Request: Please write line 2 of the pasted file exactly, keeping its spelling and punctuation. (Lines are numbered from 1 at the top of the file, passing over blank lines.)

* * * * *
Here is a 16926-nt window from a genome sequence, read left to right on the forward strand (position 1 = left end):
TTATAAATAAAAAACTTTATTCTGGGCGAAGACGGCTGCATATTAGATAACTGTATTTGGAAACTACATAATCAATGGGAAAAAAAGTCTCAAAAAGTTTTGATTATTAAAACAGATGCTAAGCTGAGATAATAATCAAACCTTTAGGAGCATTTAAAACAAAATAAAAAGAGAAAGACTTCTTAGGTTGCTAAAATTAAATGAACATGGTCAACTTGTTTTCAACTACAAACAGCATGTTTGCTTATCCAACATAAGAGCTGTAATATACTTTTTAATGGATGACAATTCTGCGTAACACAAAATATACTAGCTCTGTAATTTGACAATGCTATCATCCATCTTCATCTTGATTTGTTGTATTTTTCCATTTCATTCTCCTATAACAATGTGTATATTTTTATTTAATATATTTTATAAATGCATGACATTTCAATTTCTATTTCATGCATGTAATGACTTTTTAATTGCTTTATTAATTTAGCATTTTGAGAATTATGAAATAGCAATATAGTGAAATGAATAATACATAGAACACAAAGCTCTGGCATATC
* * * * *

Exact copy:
TTATAAATAAAAAACTTTATTCTGGGCGAAGACGGCTGCATATTAGATAACTGTATTTGGAAACTACATAATCAATGGGAAAAAAAGTCTCAAAAAGTTTTGATTATTAAAACAGATGCTAAGCTGAGATAATAATCAAACCTTTAGGAGCATTTAAAACAAAATAAAAAGAGAAAGACTTCTTAGGTTGCTAAAATTAAATGAACATGGTCAACTTGTTTTCAACTACAAACAGCATGTTTGCTTATCCAACATAAGAGCTGTAATATACTTTTTAATGGATGACAATTCTGCGTAACACAAAATATACTAGCTCTGTAATTTGACAATGCTATCATCCATCTTCATCTTGATTTGTTGTATTTTTCCATTTCATTCTCCTATAACAATGTGTATATTTTTATTTAATATATTTTATAAATGCATGACATTTCAATTTCTATTTCATGCATGTAATGACTTTTTAATTGCTTTATTAATTTAGCATTTTGAGAATTATGAAATAGCAATATAGTGAAATGAATAATACATAGAACACAAAGCTCTGGCATATC